Inflation in the UK fell to its lowest level for nearly three years last month, but energy price hikes are expected to put household finances under pressure once more, it was announced here Tuesday.
The Office for National Statistics (ONS) said the Consumer Prices Index (CPI) fell to 2.2 percent in September, down from 2.5 percent in August and the lowest level since November 2009.
While CPI is now less than half the 5.2 percent seen a year earlier, gas and electricity rises are expected to push it higher after four of the "big six" energy firms announced price rises, analysts said.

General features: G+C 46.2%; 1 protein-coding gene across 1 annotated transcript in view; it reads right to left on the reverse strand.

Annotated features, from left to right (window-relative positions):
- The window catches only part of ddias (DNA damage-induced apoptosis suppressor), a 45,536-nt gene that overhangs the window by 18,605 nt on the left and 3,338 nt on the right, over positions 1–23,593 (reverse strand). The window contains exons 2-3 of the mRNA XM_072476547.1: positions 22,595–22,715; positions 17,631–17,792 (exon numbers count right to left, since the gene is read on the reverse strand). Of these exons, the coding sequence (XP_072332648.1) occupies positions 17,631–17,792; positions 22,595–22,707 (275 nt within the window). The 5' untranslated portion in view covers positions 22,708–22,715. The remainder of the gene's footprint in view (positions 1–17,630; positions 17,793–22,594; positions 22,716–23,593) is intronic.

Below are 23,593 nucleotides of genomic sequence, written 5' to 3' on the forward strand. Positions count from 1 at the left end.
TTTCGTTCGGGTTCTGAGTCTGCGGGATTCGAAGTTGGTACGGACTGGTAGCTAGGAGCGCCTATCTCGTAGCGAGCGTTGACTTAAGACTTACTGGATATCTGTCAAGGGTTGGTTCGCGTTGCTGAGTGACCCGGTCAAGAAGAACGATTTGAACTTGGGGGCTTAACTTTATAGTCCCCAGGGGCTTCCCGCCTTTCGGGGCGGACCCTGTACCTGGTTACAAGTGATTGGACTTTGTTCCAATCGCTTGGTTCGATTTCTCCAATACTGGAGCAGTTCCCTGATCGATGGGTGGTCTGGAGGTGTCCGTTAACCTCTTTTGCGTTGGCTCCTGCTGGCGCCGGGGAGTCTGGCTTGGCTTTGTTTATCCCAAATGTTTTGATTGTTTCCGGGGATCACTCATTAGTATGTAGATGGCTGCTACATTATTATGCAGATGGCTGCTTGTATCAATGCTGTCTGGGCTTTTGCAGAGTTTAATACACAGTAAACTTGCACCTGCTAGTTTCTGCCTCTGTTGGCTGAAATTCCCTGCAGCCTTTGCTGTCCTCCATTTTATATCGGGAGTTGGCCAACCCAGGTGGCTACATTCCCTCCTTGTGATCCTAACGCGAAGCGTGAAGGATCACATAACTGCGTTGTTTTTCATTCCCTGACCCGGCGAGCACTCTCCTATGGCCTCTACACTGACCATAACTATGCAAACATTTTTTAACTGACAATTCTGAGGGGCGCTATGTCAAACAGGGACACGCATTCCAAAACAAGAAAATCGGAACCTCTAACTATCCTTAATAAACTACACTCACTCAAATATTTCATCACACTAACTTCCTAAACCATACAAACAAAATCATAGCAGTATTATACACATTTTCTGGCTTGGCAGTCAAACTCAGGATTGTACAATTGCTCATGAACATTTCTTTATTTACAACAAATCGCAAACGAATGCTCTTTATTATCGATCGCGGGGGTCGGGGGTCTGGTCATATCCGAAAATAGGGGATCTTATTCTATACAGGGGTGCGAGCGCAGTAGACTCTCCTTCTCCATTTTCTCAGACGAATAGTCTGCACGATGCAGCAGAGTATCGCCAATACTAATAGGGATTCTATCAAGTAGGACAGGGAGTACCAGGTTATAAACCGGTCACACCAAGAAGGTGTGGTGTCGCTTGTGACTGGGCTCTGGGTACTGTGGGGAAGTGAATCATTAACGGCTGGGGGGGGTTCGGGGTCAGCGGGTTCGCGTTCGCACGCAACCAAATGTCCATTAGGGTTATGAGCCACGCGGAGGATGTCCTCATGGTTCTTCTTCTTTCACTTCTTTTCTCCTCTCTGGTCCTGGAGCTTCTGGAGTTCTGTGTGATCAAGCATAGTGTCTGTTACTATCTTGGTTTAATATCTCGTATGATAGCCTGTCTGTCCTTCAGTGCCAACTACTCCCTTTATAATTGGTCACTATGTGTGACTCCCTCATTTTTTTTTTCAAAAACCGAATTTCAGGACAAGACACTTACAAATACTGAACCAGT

The ONS said the recent spate of energy bill increases would likely lead to similar increases in inflation as seen last year, when utility price increases added 0.45 percent to CPI.
Rising fuel prices also put upward pressure on CPI last month, when petrol rose by 3.9p a litre between August and September compared with a fall of 0.3p a year ago, according to the ONS.
Experts fear rising food prices will also push inflation back up.
The Treasury said September's fall would bring "welcome relief to the budgets of families and businesses".